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Ammar Shahbazi
Tuesday, March 20, 2012
From Print Edition
 
 

 

Karachi

 

Their youngsters draw their inspiration from Rajnikanth - a cultural icon and the ‘god’ of South Indian movies. Rajnikanth is a symbol of their culture, their way of life, and expression of their roots. For them, Rajnikanth’s words have an authenticity that could never be gleaned through subtitles and translations.

 

When it comes to dance, Prabhu Deva is the man that they look up to. When they talk among themselves, Tamil is what they speak — a language they are proud of.But the elders of this truly unique community, the Madrasi Hindus of Karachi, feel that owing to their small size, their younger generation is slowly drifting away from its rich cultural heritage. They attribute this phenomenon to a lack of cultural resources, such as literature and movies, being available in the city.

 

The Madrasi Para, located behind the Jinnah Post-Graduate Medical Centre’s (JPMC) staff quarters, in what seems like a forgotten corner of the hospital, is home to the biggest Madrasi Hindu community in the city.

 

“We are trying to stop this drift away from our culture; we offer Tamil classes during summer vacations and provide an introductory course in Tamil literature,” said Kari Das, a senior of the community.

 

“The Hindu Tamils in the city migrated from Madras (now Chennai) in groups, with the hope of better economic opportunities. They came to Karachi just months after partition,” explained Kasiligam, the Sarpanch of the Madras Hindu Panchyat and one of the oldest living members. “About 50 to 60 families came to Pakistan from Madras to find jobs.”

 

Today, some 64 years later, the families remain closely-knit and live in three main settlements in the city. “In Drigh Road, Korangi and here”, he said, as he points to his home. “The Madrasi Para houses about 100 Tamil Hindu families,” he added.

 

Although the young people in the community speak Tamil, most of them are unable to read the language. “We conduct all our prayers in Tamil and the occasions we celebrate are distinct from those celebrated by other Hindu communities.”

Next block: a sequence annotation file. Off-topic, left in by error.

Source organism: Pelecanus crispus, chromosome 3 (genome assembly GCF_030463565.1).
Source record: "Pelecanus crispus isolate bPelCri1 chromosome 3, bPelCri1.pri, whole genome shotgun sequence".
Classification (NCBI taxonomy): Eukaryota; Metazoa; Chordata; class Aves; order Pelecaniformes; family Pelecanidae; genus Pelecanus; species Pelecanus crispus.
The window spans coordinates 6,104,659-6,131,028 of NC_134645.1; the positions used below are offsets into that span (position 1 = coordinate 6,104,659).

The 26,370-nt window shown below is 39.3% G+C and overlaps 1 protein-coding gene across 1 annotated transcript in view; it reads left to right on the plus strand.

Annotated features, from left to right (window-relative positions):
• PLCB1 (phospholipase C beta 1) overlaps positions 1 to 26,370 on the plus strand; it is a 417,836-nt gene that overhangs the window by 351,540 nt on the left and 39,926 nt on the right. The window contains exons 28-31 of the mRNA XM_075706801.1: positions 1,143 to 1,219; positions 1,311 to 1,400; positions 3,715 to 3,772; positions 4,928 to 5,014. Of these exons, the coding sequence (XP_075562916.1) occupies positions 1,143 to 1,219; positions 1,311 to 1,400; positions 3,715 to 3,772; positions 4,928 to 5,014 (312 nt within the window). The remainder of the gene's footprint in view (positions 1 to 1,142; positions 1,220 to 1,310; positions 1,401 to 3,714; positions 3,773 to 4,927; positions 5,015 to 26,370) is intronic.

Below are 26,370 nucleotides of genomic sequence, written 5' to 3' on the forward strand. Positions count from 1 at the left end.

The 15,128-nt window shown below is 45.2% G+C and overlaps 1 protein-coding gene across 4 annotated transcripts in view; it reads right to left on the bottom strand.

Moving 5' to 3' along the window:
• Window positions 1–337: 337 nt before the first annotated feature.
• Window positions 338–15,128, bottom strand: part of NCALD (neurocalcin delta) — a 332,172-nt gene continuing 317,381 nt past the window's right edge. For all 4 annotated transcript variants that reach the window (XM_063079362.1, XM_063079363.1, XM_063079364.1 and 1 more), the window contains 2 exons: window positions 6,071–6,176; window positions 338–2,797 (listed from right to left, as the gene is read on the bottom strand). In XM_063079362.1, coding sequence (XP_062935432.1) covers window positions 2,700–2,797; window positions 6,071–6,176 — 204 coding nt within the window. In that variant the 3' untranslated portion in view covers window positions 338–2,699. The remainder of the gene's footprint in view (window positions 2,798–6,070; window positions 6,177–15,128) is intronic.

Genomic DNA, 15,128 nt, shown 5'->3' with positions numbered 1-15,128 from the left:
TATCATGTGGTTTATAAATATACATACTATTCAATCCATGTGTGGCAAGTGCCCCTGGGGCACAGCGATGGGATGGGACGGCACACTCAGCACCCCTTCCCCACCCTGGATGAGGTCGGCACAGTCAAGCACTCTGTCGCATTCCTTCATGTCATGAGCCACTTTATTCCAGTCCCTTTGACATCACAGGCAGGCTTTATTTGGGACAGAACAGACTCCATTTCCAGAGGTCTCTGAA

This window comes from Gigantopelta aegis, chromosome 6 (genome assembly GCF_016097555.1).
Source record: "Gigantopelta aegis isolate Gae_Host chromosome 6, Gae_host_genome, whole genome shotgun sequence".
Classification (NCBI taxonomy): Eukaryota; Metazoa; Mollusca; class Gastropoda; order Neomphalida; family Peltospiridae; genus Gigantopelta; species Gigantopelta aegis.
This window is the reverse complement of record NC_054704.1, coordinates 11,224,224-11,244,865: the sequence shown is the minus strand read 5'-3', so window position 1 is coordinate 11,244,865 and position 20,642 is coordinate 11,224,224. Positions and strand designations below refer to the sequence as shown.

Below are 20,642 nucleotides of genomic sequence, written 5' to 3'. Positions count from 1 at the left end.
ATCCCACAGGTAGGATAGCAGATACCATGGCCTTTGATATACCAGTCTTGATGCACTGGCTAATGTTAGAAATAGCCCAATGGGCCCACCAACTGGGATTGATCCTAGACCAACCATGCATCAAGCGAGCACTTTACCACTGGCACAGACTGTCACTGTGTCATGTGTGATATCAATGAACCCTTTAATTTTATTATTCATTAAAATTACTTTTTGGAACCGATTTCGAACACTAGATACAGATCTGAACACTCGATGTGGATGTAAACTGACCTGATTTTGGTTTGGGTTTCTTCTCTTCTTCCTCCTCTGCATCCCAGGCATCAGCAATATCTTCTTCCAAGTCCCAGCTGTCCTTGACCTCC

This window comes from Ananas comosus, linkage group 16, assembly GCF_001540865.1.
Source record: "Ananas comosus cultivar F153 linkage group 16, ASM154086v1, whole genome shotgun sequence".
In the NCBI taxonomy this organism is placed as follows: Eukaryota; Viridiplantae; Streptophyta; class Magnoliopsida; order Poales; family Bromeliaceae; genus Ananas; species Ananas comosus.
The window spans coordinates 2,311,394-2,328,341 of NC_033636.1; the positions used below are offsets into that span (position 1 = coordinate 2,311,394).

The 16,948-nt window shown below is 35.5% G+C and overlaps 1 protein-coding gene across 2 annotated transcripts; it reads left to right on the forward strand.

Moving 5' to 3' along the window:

Behind the JPMC staff quarters is a road that leads into a tiny, rundown lane. At the end of this lane stands the mouth of a maze—a cluster of narrow pathways that these people call home. The pathways are dotted with two-room apartments, outside of which sit women in their home-clothes — cooking, gossiping and fanning themselves with newspapers.

 

Little children burn their restive energies by playing games in these poorly-lit alleys. Stray dogs roam around freely, being poked and kicked around from time to time by children and adults alike. The houses are decrepit, their doors, lacking knobs, remain open for most of the day. But, unlike how it is in the rest of the city, they don’t feel the need for security or privacy – they live like one huge family.

 

One of the lanes takes you to the Maripata Temple, which is the biggest Tamil Hindu temple in Karachi, and a centre for religious and cultural education. Sixty-eight year-old Lalatanga is presently the overseer of the temple.

 

She tells us proudly: “my husband built this temple. He was the caretaker till a few years ago, when he died of heart-attack.”

 

Lalatanga said that the worst time that her community had to face was in 1992, during the Babri Mosque crisis in India. “This temple was destroyed by some people and we had to hide all our young girls in a missionary hospital. They are the most vulnerable segment of our community during such times.”

 

The temple is the centre for all cultural activities that take place in this community. The most important of these is Pongal – the celebration of the new harvest which takes place around mid-January. “It’s like your Eid,” Lalatanga explained, trying to stress the importance of the event in the popular vocabulary.

 

“During the Pongal festival, the whole Madrasi community comes together from across the city and gathers in this temple. It is the only Madrasi event we celebrate every year.”

 

On Sundays, the families make Idli and Dossa, signature-south Indian dishes. “On holidays (Sunday), our women make South Indian dishes, because they require a lot hard work,” said Kari Das. These are just some of the cultural traditions that they have managed to hold on to.

 

The Tamil Hindus, being a sub-group of a religious minority, are torn between the urge to blend into mainstream Pakistani culture and the need to keep a grip on their own rich cultural heritage.